Saturday, November 14, 2009

An American Institution


I know I’ve written a lot about steaks lately so let me apologize right up front. I have no greater affinity for steak than I do other foods; I love it all. It’s just that I’ve been to a couple of places lately that commanded my attention and last week was no different. On my second trip to New York City in less than a month, I was planning to have at least one great meal. On my first trip, I worked too many hours to really seek out anything other than the great neighborhood food that Chelsea has to offer. While I wasn’t even remotely disappointed with that idea, I wasn’t afforded the opportunity to look for that special destination that I always look for. This time would be different. My hours were a bit more normal at work so the evenings were mine.

After reading about and seeing several TV spots dedicated to Peter Luger Steak House, I wondered how far my Long Island hotel was from the place. Turns out, Great Neck, NY (just outside the city) had a location 12 miles from me –so off I went. I was pretty excited. I knew that this place had been in business for over a hundred years. I knew they had a unique way of selecting their prime beef (only certified family members could select the meat). I knew they were rated New York’s #1 steakhouse time and again by many publications. I knew I had to eat there.

Walking in to the restaurant was a bit unimpressive. Dark beams running in the walls, dim colors and stained glass windows inspired thoughts of lederhosen, oversized blond women sloshing steins of beer and large Oktoberfest banners draped across the ceiling. I’m a firm believer in preserving tradition, but I have no need to sit beneath a dimly lit sconce to look at my menu. Plus this is a newer location (there are only 2) just a short ride from the original. They could have fast forwarded at least a few decades, if not a century, from the original.

While many of the reviews I read citied overly rude host and wait staff, I was greeted by friendly people and served by a wonderful waiter who wanted to make sure my first experience here was great. He succeeded. If the décor was unimpressive, the menu is less so. There are only a few choices to select from and there are no real choices on the cut of steak. Everything is “Steak of one”, “Steak for two”, etc. There’s a fish of the day, roast chicken, pork chop, a few sides and appetizers. It’s obviously about the steak. Steaks are always porterhouse. Unfortunately for me, “steak for one” is just the NY strip without the adjacent filet but after watching a few steaks go by, there was no way I could down the two-finger thick “Steak for two”. I settled on the classic Peter Luger meal: a tomato and onion salad, a slice of grilled bacon, creamed spinach and “Steak for one” with hash browns. The salad was chuck wagon style. Thick sliced onion and thick sliced beefsteak tomato and that’s it.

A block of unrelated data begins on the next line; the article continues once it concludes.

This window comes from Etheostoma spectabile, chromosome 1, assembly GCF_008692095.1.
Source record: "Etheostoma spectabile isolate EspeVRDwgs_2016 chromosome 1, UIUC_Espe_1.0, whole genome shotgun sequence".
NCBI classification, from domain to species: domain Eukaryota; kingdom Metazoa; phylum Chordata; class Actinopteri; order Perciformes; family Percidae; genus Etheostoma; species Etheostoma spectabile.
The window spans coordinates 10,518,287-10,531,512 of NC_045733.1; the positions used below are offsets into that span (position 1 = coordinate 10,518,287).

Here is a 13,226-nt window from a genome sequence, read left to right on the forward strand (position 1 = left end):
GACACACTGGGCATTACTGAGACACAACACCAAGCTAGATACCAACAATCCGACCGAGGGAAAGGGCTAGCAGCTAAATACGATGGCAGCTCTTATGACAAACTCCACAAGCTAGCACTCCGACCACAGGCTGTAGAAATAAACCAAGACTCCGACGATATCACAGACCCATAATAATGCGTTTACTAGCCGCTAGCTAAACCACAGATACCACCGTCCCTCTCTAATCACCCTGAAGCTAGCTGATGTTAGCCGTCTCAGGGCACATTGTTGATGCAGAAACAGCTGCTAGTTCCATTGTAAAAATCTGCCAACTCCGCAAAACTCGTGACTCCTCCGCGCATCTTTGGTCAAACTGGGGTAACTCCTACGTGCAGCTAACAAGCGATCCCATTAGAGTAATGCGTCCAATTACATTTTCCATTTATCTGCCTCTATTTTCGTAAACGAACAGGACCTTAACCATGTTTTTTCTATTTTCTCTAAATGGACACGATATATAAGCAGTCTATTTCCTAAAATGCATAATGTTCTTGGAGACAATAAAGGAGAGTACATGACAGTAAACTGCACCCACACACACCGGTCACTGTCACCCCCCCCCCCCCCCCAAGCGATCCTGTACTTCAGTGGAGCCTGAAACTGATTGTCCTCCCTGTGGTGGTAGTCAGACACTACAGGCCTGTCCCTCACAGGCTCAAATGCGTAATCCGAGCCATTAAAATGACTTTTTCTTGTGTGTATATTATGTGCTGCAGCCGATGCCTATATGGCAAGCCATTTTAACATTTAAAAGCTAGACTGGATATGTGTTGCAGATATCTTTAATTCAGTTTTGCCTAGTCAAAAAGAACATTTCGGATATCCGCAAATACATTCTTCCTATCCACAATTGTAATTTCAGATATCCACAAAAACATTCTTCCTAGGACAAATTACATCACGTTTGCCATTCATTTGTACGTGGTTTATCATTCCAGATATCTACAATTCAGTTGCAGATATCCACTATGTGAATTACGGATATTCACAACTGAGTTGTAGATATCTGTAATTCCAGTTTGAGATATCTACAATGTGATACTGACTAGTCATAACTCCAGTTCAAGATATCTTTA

The waiter said it is eaten with the house made Peter Luger steak sauce. While there was nothing special about this, the steak sauce was great.

It has the requisite smoky, vinegary, tomato-y flavor of most steak sauces with an added horseradish kick. I took a bottle home. The bacon slice was unique, delicious but a little unnecessary.

The creamed spinach was also just… um… well, creamed spinach. Tasty… good… but creamed spinach. I’m not even going to talk about the hash browns.

But the steak! This is what makes Peter Luger famous. Set before me was still a sizzling, pre-sliced NY strip that couldn’t have looked more magnificent. The contrast of dark outer char and pink medium-rare center were only topped by the beefy smell and buttery drippings that are drizzled over the meat tableside.

This could be a post card, a greeting card or a screen saver. The flavor was packed with perfectly dry aged lightness. It was tender, succulent and frankly, the best steak I’d ever eaten.

Seared under an 800 degree broiler just like they were 120 years ago, Luger found a magic that persists. Any disparity about my salad and sides melted away just like the rich mineral-flavored beef did as it passed my lips.

While the critics pan the cash only policy, boring side dishes and marginal service, there are few businesses that have thrived since the late 19th century. Just like the sizzling steak that is set before the guest, that says something. I wouldn’t change a thing. Well, maybe a few things but, hey, this is Peter Luger’s legacy.

1 comment:

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